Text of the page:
Recently, motherboard manufacturers have been fighting their hardest to differentiate their products from one another in an effort to re-invigorate the stagnant PC business. A lot of this messaging has taken a very aggressive turn, where companies have blatantly called out or attacked competing products for not being the real deal or being up-to-speed.
The harsh reality is that motherboards are generally going to stay within a certain performance range. It boils down to add-in value like UEFI BIOS, native USB 3.0 support, premium sound cards or higher-end network adapters to really gain a competitive advantage.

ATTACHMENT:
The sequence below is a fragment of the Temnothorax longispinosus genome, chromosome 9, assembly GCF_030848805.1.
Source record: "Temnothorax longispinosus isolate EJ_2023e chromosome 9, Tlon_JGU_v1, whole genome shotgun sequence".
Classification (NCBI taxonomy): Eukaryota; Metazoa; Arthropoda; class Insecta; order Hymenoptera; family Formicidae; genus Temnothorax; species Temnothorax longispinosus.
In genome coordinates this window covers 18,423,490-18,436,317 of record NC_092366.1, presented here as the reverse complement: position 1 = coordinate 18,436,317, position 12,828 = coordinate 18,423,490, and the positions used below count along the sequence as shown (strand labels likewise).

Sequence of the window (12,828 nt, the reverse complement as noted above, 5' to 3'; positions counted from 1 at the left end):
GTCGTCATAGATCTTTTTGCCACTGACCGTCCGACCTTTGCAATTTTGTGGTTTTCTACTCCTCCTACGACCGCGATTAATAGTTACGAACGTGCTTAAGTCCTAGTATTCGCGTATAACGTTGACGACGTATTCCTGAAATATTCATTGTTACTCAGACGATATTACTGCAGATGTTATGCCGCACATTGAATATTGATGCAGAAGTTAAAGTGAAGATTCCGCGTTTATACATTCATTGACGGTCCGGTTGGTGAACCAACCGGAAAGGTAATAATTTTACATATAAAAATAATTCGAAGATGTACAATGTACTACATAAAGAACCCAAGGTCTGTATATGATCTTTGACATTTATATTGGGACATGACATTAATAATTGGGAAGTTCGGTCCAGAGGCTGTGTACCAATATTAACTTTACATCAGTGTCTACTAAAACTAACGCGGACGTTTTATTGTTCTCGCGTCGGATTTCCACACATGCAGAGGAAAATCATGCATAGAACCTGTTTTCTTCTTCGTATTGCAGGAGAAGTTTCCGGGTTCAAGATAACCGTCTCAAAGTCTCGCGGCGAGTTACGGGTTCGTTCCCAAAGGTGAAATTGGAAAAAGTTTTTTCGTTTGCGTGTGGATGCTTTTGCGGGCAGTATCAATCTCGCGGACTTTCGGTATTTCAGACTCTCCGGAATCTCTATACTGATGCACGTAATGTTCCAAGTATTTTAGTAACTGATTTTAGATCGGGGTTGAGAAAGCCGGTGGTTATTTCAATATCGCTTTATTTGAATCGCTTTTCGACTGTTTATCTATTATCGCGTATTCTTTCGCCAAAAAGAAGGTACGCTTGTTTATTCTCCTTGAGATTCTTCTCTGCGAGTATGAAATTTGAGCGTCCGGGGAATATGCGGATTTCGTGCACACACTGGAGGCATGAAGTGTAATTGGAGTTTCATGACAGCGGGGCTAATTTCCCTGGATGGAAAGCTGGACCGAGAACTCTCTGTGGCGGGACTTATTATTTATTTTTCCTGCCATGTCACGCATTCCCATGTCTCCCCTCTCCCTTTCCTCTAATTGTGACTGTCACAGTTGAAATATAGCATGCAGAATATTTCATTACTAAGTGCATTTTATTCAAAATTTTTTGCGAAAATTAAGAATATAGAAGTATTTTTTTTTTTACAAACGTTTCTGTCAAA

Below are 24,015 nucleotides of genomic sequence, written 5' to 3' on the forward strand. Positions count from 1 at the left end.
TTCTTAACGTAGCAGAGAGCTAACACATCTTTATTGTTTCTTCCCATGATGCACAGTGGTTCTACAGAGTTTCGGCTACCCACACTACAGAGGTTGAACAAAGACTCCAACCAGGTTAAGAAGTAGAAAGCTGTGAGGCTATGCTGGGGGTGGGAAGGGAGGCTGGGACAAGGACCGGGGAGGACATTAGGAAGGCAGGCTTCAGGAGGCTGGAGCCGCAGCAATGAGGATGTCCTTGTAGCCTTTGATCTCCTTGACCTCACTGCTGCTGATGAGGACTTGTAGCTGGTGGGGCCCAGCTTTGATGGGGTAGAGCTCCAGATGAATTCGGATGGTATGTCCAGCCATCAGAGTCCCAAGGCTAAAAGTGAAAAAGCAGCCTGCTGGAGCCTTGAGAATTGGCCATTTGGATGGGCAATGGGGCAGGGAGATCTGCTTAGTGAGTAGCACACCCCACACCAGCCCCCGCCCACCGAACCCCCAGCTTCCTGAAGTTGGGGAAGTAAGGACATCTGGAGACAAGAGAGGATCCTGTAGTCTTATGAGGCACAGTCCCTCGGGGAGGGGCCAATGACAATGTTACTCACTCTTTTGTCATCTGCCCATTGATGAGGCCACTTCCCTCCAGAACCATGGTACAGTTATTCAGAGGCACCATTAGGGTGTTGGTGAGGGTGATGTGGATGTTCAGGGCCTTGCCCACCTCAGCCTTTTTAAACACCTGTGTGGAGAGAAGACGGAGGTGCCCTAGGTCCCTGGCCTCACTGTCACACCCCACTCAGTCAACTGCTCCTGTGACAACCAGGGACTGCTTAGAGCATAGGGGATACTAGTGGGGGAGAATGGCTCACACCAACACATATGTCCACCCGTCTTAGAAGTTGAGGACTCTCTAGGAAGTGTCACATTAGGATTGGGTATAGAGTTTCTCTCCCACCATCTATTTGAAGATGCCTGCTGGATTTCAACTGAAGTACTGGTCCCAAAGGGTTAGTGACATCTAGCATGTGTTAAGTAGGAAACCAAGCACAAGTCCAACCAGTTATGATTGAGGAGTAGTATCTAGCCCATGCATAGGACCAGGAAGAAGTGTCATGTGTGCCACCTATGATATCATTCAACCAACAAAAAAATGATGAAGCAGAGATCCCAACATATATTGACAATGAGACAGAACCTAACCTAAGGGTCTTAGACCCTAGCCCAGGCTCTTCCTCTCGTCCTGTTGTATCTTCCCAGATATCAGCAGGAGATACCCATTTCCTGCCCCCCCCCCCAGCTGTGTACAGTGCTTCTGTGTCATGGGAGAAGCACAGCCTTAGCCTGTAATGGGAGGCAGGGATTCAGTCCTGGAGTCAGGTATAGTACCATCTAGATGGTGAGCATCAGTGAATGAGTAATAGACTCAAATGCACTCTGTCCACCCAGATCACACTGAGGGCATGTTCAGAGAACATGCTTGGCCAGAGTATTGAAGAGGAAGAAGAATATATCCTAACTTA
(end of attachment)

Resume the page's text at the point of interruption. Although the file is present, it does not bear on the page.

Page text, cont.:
So it is no surprise that when PCI-E Gen 3 was announced, it caught the eye of enthusiasts who have an insatiable demand for speed. At eight Giga Transfers per second (8 GT/s) bit rate, the bandwidth was doubled for PCI-E 3.0, making it the natural evolution from the long-in-the-tooth 2.0 standard. It also became a race for marketing departments to see who could implement this technology first as a way to grab this high-end, influential market.